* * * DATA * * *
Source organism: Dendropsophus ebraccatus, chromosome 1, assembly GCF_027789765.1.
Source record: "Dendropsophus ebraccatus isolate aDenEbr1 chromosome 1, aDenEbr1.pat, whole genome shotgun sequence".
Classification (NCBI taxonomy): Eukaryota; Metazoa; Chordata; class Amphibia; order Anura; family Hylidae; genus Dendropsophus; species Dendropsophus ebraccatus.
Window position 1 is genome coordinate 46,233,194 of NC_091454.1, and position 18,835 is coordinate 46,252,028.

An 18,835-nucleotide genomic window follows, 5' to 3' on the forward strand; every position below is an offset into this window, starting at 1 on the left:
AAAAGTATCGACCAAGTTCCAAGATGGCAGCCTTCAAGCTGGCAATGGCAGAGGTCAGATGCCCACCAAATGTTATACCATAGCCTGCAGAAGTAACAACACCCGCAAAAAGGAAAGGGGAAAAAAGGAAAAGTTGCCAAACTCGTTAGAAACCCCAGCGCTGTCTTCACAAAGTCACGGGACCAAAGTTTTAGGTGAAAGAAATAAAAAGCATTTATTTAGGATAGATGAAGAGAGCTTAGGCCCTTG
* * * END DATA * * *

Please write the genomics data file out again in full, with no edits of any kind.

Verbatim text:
Source organism: Dendropsophus ebraccatus, chromosome 1, assembly GCF_027789765.1.
Source record: "Dendropsophus ebraccatus isolate aDenEbr1 chromosome 1, aDenEbr1.pat, whole genome shotgun sequence".
Classification (NCBI taxonomy): Eukaryota; Metazoa; Chordata; class Amphibia; order Anura; family Hylidae; genus Dendropsophus; species Dendropsophus ebraccatus.
Window position 1 is genome coordinate 46,233,194 of NC_091454.1, and position 18,835 is coordinate 46,252,028.

An 18,835-nucleotide genomic window follows, 5' to 3' on the forward strand; every position below is an offset into this window, starting at 1 on the left:
AAAAGTATCGACCAAGTTCCAAGATGGCAGCCTTCAAGCTGGCAATGGCAGAGGTCAGATGCCCACCAAATGTTATACCATAGCCTGCAGAAGTAACAACACCCGCAAAAAGGAAAGGGGAAAAAAGGAAAAGTTGCCAAACTCGTTAGAAACCCCAGCGCTGTCTTCACAAAGTCACGGGACCAAAGTTTTAGGTGAAAGAAATAAAAAGCATTTATTTAGGATAGATGAAGAGAGCTTAGGCCCTTG